July 17, 2015
Health officials urging men who have sex with men (MSM) to seek meningococcal vaccination following death of man from meningococcal meningitis
Meningococcal outbreaks among MSM have occurred in Chicago, New York, Los Angeles
State health officials are urging all men who have sex with men (MSM) to be vaccinated for meningococcal meningitis as soon as possible. The public health alert comes in response to the recent death of a Ramsey County man, known to have sex with men, who became infected with the disease.
Given an ongoing outbreak of meningococcal disease occurring among MSM in Chicago, officials with the Minnesota Department of Health (MDH) are concerned about possible connections with the Minnesota man’s infection, though no direct connection has been found to date. Clusters of meningococcal disease among MSM have also occurred recently in New York and Los Angeles.
The man, who was in his 40s, died in mid-July and was found to be infected with serogroup C Neisseria meningitidis, the bacteria that can cause serious illness that often progresses rapidly and is fatal in about 10-15 percent of cases. This is the same serogroup that has caused the outbreak in Chicago. The deceased man was also HIV-infected - which placed him at greater risk for serious illness from the meningococcal meningitis. A majority of the confirmed meningococcal meningitis cases in the Chicago area were also in individuals that were HIV positive.
While relatively rare, meningococcal disease is very serious and potentially life-threatening. Symptoms may include fever, vomiting, headache, stiff neck, extreme sleepiness, confusion, irritability, lack of appetite, rash and in some cases, seizures. It takes approximately 1 to 10 days from the time a person is exposed to the bacteria until the symptoms appear. If you are an MSM or anyone and have these symptoms, you should seek medical care immediately.
“We believe that the MSM community in Minnesota may be at increased risk for meningococcal disease,” said Kristen Ehresmann, director of the infectious disease division at the MDH. “We want to try to head off the possibility of an outbreak occurring here, so we strongly encourage all MSM, especially those who are HIV-positive, to go get vaccinated.”
Seven cases including one fatality have been seen in the Chicago outbreak to date. All were men who have sex with other men; and therefore, Chicago Department of Public Health has recommended vaccination for all MSMs and has facilitated vaccination clinics.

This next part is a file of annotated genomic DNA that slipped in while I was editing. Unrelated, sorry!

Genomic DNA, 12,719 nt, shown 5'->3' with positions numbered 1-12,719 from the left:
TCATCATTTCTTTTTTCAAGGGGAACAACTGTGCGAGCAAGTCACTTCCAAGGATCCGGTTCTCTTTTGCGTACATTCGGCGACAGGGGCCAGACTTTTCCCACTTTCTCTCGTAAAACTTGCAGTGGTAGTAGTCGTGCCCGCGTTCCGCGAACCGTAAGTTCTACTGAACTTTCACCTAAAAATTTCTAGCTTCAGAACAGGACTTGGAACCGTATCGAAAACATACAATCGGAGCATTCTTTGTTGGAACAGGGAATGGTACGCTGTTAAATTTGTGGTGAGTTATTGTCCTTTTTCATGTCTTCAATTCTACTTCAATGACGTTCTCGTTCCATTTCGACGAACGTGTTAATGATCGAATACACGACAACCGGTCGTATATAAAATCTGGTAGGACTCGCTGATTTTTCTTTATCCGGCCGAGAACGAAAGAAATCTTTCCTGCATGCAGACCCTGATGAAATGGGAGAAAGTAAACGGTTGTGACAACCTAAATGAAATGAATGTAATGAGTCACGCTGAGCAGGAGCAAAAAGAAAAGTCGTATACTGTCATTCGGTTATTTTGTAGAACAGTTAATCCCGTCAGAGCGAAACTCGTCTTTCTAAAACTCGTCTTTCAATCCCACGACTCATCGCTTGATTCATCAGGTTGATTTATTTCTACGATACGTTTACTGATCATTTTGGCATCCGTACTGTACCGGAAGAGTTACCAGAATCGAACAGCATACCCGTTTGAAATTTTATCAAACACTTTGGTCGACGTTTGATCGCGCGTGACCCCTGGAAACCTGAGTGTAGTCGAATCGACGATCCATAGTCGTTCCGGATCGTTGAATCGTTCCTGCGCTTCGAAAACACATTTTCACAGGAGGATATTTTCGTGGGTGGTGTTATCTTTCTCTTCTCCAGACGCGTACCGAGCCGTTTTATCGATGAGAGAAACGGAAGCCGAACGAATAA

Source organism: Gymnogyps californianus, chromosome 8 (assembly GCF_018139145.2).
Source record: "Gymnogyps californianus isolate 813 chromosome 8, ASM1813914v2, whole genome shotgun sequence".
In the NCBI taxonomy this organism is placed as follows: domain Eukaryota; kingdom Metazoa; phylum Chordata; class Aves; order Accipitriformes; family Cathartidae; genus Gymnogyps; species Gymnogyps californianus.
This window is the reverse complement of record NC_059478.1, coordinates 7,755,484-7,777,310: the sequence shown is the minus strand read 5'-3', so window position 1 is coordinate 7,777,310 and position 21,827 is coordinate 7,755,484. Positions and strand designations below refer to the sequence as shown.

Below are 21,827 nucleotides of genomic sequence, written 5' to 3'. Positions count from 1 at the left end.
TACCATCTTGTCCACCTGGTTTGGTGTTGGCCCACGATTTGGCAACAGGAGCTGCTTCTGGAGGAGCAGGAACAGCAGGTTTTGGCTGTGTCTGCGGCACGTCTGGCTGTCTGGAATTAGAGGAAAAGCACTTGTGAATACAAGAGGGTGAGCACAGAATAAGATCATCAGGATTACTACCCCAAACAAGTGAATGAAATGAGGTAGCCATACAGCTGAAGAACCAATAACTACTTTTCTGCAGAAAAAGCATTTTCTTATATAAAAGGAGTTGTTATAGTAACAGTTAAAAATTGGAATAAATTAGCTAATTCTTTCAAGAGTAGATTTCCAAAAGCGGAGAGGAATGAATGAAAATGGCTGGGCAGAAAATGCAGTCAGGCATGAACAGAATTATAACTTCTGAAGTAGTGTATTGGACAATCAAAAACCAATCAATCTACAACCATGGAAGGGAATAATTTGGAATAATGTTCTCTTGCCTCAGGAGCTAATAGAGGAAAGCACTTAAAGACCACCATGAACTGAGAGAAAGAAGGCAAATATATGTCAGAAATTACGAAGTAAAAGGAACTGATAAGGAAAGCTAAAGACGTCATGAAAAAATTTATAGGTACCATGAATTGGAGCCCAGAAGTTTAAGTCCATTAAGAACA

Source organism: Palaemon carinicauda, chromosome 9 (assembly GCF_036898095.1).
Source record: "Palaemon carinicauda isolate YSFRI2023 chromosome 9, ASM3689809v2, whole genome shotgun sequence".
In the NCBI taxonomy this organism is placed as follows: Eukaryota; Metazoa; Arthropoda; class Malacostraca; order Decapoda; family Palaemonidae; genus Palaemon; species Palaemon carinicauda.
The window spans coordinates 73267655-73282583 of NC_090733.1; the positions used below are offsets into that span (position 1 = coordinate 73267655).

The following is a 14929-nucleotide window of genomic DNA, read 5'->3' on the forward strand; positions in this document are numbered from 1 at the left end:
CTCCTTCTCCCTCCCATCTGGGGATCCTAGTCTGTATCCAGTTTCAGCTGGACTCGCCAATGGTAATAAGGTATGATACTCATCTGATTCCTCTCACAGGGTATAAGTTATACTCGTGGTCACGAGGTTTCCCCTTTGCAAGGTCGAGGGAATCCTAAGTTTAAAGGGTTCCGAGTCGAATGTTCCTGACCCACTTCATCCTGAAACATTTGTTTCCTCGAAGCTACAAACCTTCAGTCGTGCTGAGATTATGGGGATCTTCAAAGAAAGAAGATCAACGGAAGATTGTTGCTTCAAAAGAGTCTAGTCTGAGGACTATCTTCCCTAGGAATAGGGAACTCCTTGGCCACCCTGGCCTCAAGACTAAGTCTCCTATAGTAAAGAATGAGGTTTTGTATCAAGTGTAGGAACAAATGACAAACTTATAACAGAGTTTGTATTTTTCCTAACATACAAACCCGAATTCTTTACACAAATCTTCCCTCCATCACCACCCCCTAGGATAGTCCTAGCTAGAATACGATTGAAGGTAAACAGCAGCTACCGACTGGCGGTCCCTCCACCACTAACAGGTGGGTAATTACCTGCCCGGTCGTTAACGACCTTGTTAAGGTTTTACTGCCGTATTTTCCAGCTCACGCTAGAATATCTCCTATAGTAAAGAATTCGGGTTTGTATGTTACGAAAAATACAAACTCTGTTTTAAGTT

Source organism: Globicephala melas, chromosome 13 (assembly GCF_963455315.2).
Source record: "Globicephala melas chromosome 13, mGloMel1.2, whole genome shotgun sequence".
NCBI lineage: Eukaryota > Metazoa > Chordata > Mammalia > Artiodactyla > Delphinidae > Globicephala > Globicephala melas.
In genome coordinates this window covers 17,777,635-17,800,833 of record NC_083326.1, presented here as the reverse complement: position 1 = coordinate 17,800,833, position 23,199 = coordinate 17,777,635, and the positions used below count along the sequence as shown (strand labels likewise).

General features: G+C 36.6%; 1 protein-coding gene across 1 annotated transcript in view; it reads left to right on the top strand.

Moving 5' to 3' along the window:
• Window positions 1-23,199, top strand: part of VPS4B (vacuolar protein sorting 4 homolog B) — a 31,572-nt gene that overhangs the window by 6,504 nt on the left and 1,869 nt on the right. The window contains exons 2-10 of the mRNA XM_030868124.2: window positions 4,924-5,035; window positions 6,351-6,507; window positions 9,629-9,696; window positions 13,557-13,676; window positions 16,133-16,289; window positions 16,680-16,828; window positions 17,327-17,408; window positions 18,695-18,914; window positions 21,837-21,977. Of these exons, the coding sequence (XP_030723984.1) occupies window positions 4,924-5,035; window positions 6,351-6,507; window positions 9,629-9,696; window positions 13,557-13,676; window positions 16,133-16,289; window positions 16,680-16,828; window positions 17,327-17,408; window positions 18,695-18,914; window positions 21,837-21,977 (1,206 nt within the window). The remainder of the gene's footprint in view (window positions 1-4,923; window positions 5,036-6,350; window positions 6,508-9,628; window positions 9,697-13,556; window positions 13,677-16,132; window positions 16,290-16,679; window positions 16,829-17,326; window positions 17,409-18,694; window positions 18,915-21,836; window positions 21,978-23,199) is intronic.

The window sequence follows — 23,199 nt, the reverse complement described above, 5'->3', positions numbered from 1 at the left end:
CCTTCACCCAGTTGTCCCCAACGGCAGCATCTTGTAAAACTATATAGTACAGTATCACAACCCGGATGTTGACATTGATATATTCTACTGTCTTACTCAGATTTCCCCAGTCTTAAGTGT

If you are an MSM, talk to your health care provider about getting vaccinated as soon as possible. If you are concerned about the cost of vaccination, there are clinics that offer free or low-cost vaccine to uninsured and underinsured adults through MDH’s Uninsured and Underinsured Adult Vaccine Program. You can search for a clinic in your area at: Vaccination Clinics Serving Uninsured and Underinsured Adults. MDH is working with clinics to provide supplies of vaccine as needed.
The following groups were identified by MDH as being at highest risk and are being advised to obtain a quadrivalent meningococcal vaccination (which contains serogroup C):
- All HIV-infected MSM
- MSM, regardless of HIV status, who regularly have close or intimate sexual contact with men met through an online website, digital application ("app"), or at a bar or party.
N. meningitidis is transmitted through close personal contact and can be spread from person to person in small droplets of saliva or nasal secretions. Those who have it can spread it through kissing, drinking directly from the same container, sharing smoking materials, or through other contact with secretions of the nose and throat. It cannot be spread simply through casual contact or being in the same room with someone who may be infected. Those who are HIV-infected may be at higher risk for severe disease and death from N. meningitidis.
Further information on meningococcal disease is on the MDH website at Meningococcal Disease. Information on the Chicago outbreak can be found on the Centers for Disease Control’s website at Meningococcal Disease.